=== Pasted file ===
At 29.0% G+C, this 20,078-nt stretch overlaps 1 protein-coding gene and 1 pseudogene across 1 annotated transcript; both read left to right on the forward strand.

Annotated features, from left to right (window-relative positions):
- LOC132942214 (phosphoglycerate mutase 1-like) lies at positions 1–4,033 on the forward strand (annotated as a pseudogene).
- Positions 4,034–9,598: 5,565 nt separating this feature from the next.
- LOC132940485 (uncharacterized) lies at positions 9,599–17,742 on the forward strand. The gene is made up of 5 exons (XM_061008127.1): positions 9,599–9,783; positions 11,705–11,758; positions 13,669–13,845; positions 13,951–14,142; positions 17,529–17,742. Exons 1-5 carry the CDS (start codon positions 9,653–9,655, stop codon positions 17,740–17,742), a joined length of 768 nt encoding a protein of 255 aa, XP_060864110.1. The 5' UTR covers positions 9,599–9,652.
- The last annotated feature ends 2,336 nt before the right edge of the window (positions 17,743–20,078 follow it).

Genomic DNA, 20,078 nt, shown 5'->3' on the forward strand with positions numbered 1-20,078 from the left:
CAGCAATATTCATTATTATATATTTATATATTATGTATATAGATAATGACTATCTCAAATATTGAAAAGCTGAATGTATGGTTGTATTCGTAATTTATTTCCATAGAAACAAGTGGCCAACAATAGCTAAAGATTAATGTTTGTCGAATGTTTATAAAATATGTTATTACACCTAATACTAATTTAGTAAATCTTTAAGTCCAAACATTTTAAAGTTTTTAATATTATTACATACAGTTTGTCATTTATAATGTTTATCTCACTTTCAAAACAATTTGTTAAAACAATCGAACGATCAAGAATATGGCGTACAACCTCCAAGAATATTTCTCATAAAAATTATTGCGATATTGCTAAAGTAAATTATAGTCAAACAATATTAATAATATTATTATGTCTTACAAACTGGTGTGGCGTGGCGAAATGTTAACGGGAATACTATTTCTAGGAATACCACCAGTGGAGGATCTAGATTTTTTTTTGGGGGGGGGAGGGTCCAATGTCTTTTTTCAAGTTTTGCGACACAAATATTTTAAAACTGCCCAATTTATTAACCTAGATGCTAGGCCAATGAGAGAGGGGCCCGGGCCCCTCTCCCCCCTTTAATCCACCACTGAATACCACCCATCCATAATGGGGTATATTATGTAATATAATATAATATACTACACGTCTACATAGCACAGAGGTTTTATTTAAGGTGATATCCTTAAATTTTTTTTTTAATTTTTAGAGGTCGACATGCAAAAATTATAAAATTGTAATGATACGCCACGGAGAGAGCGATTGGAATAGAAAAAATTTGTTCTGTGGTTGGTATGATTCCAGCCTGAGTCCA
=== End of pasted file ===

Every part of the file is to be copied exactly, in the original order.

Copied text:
At 29.0% G+C, this 20,078-nt stretch overlaps 1 protein-coding gene and 1 pseudogene across 1 annotated transcript; both read left to right on the forward strand.

Annotated features, from left to right (window-relative positions):
- LOC132942214 (phosphoglycerate mutase 1-like) lies at positions 1–4,033 on the forward strand (annotated as a pseudogene).
- Positions 4,034–9,598: 5,565 nt separating this feature from the next.
- LOC132940485 (uncharacterized) lies at positions 9,599–17,742 on the forward strand. The gene is made up of 5 exons (XM_061008127.1): positions 9,599–9,783; positions 11,705–11,758; positions 13,669–13,845; positions 13,951–14,142; positions 17,529–17,742. Exons 1-5 carry the CDS (start codon positions 9,653–9,655, stop codon positions 17,740–17,742), a joined length of 768 nt encoding a protein of 255 aa, XP_060864110.1. The 5' UTR covers positions 9,599–9,652.
- The last annotated feature ends 2,336 nt before the right edge of the window (positions 17,743–20,078 follow it).

Genomic DNA, 20,078 nt, shown 5'->3' on the forward strand with positions numbered 1-20,078 from the left:
CAGCAATATTCATTATTATATATTTATATATTATGTATATAGATAATGACTATCTCAAATATTGAAAAGCTGAATGTATGGTTGTATTCGTAATTTATTTCCATAGAAACAAGTGGCCAACAATAGCTAAAGATTAATGTTTGTCGAATGTTTATAAAATATGTTATTACACCTAATACTAATTTAGTAAATCTTTAAGTCCAAACATTTTAAAGTTTTTAATATTATTACATACAGTTTGTCATTTATAATGTTTATCTCACTTTCAAAACAATTTGTTAAAACAATCGAACGATCAAGAATATGGCGTACAACCTCCAAGAATATTTCTCATAAAAATTATTGCGATATTGCTAAAGTAAATTATAGTCAAACAATATTAATAATATTATTATGTCTTACAAACTGGTGTGGCGTGGCGAAATGTTAACGGGAATACTATTTCTAGGAATACCACCAGTGGAGGATCTAGATTTTTTTTTGGGGGGGGGAGGGTCCAATGTCTTTTTTCAAGTTTTGCGACACAAATATTTTAAAACTGCCCAATTTATTAACCTAGATGCTAGGCCAATGAGAGAGGGGCCCGGGCCCCTCTCCCCCCTTTAATCCACCACTGAATACCACCCATCCATAATGGGGTATATTATGTAATATAATATAATATACTACACGTCTACATAGCACAGAGGTTTTATTTAAGGTGATATCCTTAAATTTTTTTTTTAATTTTTAGAGGTCGACATGCAAAAATTATAAAATTGTAATGATACGCCACGGAGAGAGCGATTGGAATAGAAAAAATTTGTTCTGTGGTTGGTATGATTCCAGCCTGAGTCCA